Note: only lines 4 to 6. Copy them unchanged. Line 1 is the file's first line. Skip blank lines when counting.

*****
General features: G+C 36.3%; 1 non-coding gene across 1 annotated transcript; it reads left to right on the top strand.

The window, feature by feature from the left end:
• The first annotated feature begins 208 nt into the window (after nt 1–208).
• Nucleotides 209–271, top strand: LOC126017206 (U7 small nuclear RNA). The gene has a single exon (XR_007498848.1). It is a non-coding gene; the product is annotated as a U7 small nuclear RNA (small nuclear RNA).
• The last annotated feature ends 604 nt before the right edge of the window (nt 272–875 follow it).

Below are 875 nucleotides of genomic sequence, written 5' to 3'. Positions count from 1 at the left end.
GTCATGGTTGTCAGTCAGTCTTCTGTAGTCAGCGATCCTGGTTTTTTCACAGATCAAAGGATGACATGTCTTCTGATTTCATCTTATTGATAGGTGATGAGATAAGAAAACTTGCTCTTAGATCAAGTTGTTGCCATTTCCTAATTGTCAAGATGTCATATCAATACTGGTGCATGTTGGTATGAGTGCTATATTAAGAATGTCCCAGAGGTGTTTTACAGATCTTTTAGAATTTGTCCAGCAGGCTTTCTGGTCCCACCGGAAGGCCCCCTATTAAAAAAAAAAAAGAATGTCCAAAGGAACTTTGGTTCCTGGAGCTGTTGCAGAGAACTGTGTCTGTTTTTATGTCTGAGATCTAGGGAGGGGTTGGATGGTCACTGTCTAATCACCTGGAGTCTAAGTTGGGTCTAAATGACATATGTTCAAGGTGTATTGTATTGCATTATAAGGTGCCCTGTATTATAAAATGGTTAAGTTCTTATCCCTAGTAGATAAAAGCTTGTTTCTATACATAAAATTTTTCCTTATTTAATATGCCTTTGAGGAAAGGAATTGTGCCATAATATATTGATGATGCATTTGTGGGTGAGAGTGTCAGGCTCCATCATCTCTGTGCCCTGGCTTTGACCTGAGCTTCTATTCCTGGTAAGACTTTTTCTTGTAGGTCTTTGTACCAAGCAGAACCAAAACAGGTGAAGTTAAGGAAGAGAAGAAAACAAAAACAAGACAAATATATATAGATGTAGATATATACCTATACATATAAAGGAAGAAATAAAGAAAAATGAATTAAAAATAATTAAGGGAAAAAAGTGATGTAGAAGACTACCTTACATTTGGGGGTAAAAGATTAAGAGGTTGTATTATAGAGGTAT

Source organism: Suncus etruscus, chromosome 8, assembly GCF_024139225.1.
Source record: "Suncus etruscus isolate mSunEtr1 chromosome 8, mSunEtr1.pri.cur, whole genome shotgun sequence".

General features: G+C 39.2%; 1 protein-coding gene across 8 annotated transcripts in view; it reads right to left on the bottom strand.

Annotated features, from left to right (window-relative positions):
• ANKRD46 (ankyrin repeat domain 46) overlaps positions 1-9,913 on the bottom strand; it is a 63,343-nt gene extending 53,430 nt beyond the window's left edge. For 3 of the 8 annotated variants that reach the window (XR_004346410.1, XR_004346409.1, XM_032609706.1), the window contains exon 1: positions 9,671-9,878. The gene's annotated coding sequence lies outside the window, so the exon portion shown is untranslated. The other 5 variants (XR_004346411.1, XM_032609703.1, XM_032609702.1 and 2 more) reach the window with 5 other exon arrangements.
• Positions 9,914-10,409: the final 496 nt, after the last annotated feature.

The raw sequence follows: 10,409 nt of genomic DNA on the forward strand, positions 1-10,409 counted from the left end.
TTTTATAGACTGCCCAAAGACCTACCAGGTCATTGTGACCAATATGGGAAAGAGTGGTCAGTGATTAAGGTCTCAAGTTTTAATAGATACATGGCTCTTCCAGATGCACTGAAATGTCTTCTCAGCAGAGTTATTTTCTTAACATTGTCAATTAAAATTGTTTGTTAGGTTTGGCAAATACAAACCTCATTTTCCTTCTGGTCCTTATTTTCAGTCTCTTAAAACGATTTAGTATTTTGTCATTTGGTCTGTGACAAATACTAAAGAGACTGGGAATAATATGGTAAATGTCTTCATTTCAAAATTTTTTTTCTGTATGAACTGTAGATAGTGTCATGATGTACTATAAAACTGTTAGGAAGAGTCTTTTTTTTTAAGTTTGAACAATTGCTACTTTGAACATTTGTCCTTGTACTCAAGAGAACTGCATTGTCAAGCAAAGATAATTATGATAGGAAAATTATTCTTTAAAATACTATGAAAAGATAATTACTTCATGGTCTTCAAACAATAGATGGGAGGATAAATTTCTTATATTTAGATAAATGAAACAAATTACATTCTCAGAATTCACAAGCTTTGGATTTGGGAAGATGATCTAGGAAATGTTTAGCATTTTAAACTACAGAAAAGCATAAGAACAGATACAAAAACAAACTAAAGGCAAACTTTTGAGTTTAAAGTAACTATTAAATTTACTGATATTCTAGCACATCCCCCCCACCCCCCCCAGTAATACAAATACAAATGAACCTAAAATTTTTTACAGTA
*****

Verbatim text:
• Nucleotides 209–271, top strand: LOC126017206 (U7 small nuclear RNA). The gene has a single exon (XR_007498848.1). It is a non-coding gene; the product is annotated as a U7 small nuclear RNA (small nuclear RNA).
• The last annotated feature ends 604 nt before the right edge of the window (nt 272–875 follow it).

Below are 875 nucleotides of genomic sequence, written 5' to 3'. Positions count from 1 at the left end.